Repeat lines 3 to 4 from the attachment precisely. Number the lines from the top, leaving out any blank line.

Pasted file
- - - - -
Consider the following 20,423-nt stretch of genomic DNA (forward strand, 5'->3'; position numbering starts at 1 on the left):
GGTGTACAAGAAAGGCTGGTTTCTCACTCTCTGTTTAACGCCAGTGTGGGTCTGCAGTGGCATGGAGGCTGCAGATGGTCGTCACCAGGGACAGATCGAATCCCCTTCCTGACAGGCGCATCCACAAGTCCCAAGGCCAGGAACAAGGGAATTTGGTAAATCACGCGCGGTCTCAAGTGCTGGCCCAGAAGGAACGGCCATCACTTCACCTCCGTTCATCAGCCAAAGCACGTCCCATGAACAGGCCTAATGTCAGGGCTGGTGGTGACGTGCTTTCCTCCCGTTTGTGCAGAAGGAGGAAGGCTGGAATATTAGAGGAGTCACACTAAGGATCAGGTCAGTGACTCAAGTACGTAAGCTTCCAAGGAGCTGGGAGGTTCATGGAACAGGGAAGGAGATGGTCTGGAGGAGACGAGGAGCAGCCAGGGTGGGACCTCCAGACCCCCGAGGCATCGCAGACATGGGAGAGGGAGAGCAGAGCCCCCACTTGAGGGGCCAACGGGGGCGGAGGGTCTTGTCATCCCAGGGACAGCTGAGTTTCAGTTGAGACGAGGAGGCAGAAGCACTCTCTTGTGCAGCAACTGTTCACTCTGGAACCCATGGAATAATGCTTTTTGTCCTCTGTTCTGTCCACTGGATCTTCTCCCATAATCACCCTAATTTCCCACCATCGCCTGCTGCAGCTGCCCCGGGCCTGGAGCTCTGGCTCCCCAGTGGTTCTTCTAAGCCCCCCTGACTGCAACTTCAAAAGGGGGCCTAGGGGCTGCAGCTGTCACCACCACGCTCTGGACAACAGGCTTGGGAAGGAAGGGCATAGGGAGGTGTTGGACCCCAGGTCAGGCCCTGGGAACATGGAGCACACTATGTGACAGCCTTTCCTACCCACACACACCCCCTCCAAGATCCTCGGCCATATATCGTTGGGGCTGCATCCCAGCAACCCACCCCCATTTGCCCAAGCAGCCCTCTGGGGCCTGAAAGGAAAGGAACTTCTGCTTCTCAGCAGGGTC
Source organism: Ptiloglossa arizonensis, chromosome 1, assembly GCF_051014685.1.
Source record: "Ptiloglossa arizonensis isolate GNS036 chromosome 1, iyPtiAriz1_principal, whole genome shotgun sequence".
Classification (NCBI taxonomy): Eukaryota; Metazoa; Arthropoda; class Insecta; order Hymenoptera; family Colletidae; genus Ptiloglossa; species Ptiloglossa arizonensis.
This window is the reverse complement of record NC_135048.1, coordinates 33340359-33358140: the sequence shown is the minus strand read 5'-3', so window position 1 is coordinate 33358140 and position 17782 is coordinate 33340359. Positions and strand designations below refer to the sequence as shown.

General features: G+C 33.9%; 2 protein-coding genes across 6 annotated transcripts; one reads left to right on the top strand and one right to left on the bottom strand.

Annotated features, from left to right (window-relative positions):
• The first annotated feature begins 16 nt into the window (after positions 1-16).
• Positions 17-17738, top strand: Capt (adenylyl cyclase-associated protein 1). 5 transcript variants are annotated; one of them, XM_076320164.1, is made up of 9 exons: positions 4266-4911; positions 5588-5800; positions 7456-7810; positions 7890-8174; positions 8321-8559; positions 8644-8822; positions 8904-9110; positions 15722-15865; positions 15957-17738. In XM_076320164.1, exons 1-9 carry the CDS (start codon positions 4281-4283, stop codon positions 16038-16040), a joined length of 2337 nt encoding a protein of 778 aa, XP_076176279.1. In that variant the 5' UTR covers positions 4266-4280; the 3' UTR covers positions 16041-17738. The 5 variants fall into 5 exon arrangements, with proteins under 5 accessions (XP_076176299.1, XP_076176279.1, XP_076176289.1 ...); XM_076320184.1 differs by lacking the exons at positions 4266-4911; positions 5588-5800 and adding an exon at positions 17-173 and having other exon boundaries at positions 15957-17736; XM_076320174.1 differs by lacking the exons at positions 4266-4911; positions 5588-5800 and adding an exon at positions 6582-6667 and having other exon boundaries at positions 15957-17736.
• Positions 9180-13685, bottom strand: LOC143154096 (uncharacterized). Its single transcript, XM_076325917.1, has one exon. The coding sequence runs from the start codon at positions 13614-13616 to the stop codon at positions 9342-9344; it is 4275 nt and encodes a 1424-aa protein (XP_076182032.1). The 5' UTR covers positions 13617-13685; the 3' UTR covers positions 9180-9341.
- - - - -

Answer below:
Source organism: Ptiloglossa arizonensis, chromosome 1, assembly GCF_051014685.1.
Source record: "Ptiloglossa arizonensis isolate GNS036 chromosome 1, iyPtiAriz1_principal, whole genome shotgun sequence".